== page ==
M.S. Rau Antiques & Fine Arts in New Orleans' historic French Quarter is celebrating its centennial this year and has acquired two original masterpieces by America's iconic artist, Norman Rockwell, which coincides with the Chicago Merchandise Mart International Arts Fair from April 27 to 30, 2012. Art work of this stature and provenance is a trademark of Rau Antiques, which has been "Inspiring Memories for a Century" and doing so while offering an amazing selection of world-class fine art, antiques and jewelry. For this show, Bill Rau has assembled some stellar fine art, beginning with Norman Rockwell's "The Buggy Ride", which glorifies young love. M.S. Rau is one of the country's few galleries to acquire Rockwell's works on a regular basis.
Most people remember Rockwell's contributions as the illustrator for the venerable literary magazine, "The Saturday Evening Post", which sky-rocketed his fame. For collectors around the world, as well as in the US, Norman Rockwell dominated both the painting and illustration categories from the early part of the 20th century. Rockwell, in ways like France's Daumier and Germany's Grosz, became a formidable social commentator through the more than 4,000 works he completed. A socially conscious artist whose medium was canvas and paper, Rockwell took people, dogs, children, senior citizens, even sentimental objects, and rendered them with such realism and attention to detail. Using the paintbrush, Rockwell documented the world around him, sketching and painting for magazines, newspapers and advertisements. An unfortunate fire in his studio in 1943 destroyed many of his original canvases, making his paintings even more collectible. No other artist of his era captured the sentimentality of Americans' dreams and values as well as Rockwell did.
As the cover art for the September 19th edition of "The Saturday Evening Post" in 1925, Rockwell's lifelike rendering of a couple in love is exemplified by a this moment of tenderness. The dewy-eyed look of the young lady, whose arms are wrapped around her boyfriend, is balanced by the young man's head slightly inclined head which pushes, ever so gently, her flower-bedecked hat. It is a realistic and nostalgic memory of romance. The exquisite detail of Rockwell's brushstroke is so precise that you can see the folds of the fabric and the unique spot-lighting under the canopy of the buggy.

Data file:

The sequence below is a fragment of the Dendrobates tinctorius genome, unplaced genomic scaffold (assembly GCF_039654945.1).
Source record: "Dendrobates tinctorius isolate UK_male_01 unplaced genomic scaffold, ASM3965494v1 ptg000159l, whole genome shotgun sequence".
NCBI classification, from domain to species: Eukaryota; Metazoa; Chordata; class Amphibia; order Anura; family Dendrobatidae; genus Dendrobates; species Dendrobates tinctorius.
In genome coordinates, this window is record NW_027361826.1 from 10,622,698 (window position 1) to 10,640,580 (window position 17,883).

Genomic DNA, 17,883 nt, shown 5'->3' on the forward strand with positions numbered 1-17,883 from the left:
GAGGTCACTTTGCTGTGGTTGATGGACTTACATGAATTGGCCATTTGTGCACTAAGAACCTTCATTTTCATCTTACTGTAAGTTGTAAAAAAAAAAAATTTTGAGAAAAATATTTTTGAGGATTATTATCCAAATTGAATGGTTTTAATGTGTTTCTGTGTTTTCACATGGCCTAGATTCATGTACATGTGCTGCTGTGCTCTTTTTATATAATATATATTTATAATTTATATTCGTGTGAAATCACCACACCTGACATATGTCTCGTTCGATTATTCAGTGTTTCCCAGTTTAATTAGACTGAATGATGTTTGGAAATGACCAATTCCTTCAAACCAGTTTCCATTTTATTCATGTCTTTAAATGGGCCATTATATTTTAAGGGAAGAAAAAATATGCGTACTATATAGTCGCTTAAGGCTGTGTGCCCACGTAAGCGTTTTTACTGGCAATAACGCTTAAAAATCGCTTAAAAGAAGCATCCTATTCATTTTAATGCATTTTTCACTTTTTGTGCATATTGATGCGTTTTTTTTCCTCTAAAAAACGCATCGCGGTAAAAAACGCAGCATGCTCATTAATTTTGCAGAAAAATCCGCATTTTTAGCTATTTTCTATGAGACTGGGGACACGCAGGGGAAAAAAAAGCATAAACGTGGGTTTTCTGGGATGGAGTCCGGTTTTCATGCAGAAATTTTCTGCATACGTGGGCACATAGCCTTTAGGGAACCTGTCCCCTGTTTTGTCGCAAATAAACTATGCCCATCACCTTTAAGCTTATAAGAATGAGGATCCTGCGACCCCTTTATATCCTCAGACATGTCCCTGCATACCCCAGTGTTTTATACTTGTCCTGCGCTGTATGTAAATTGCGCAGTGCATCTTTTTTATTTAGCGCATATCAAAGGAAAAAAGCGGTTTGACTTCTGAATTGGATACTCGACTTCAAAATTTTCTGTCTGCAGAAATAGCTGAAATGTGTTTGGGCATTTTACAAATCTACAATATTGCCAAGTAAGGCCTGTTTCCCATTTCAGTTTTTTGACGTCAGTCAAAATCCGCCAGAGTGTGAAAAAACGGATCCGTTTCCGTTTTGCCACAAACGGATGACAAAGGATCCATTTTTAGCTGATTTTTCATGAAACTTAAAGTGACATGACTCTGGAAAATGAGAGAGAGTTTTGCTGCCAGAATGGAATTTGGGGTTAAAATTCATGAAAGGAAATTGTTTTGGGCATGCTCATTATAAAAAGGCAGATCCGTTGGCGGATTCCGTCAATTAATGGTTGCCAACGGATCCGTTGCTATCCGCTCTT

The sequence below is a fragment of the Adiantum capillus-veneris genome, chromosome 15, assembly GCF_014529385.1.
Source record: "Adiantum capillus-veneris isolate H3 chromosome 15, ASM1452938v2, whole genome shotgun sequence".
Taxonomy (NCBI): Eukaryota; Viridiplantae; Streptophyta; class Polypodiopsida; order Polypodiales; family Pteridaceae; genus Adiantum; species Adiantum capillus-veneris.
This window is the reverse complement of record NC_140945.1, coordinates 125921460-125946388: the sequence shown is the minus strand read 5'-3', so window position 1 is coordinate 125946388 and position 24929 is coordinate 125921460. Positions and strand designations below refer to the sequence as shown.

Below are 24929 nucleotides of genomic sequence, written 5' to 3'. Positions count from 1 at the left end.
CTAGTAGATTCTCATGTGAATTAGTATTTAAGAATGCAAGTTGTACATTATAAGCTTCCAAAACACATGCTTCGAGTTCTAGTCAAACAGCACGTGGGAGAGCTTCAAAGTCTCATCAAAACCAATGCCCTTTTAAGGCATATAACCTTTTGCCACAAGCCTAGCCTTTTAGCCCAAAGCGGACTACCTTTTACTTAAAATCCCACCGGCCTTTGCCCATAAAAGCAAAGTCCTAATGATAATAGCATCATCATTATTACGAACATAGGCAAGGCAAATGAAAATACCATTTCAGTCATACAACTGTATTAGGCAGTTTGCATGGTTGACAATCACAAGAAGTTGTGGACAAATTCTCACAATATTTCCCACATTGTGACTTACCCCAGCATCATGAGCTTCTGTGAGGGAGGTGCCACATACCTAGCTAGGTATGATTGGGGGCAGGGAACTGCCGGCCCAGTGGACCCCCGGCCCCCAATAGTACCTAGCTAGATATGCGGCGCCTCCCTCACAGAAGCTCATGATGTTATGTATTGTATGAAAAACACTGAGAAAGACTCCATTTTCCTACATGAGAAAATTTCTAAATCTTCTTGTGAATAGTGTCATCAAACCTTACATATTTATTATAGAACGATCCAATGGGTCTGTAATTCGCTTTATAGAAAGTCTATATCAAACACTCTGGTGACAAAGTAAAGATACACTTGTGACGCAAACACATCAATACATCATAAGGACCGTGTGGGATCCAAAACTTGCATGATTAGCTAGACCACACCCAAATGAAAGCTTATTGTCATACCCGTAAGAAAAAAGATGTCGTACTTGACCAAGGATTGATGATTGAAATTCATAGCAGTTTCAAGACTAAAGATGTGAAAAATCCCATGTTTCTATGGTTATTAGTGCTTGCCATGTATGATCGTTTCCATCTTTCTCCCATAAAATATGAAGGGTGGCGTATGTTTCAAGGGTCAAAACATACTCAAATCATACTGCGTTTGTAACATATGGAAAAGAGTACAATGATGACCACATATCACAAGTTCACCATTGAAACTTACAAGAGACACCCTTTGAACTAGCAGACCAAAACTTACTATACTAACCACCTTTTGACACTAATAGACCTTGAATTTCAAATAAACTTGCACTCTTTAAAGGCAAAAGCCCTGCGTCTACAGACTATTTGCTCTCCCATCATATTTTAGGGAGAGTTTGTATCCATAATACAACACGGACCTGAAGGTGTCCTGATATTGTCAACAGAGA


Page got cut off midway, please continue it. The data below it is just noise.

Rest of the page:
The other oil on canvas work that appeared on the cover of "The Saturday Evening Post" for the January 18th, 1930 edition, is called "The Common Touch [Stock Exchange Quotations]". Painted a few months after the Stock Market Crash of 1929, this painting addresses the effect of the pivotal event on all Americans, regardless of their socio-economic status, as seen here. Huddled around a poster with the day's headlines, this group is made up of rich and poor, young and old, male and female, all of whom were affected by the crash. He renders a somber reality with brilliance and reality. (Being offered at $3.4 million.)
On a slightly smaller scale, but equally impressive, is this 17.51 carat natural intense pink Ceylon sapphire ($985,000) which will also be included in M.S. Rau Antiques & Fine Arts booth at the Chicago fair. Flanked by two shield-cut diamonds (2.35 carats total), this ring is exceptional for it's 4 C's: clarity, cut, carat and color. A flawless pink sapphire, it is set in platinum and 18 K yellow gold.
Among the other important and exceptional pieces that will be on view and for sale at this art fair are works by Monet, van Gogh and Renoir, silver by Paul Revere and Paul Storr and breathtaking jewelry. M.S. Rau Antiques & Fine Art is celebrating its centennial this year as the country's largest and third oldest antique gallery devoted to the finest 18th and 19th century furniture, decorative arts, sterling silver, paintings, memorabilia, and other museum-quality precious objects. For complimentary tickets to the antiques fair and more information on the collections, visit www.rauantiques.com.